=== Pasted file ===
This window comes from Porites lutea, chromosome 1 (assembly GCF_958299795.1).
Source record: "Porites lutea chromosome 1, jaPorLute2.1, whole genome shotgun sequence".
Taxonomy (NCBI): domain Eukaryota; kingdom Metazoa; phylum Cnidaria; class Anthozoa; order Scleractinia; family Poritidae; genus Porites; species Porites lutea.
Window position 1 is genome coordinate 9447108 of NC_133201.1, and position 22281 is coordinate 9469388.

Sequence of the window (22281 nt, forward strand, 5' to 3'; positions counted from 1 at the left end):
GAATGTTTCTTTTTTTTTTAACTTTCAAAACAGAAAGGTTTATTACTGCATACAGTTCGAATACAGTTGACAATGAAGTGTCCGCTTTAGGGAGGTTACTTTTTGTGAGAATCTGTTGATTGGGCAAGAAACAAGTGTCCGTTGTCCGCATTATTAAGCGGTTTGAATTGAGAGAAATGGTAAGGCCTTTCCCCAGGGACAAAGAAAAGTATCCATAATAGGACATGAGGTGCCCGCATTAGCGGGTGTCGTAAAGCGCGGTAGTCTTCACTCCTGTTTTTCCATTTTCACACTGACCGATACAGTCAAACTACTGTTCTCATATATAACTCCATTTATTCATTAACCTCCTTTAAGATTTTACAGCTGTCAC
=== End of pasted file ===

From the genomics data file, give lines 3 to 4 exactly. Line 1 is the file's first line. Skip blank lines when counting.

Taxonomy (NCBI): domain Eukaryota; kingdom Metazoa; phylum Cnidaria; class Anthozoa; order Scleractinia; family Poritidae; genus Porites; species Porites lutea.
Window position 1 is genome coordinate 9447108 of NC_133201.1, and position 22281 is coordinate 9469388.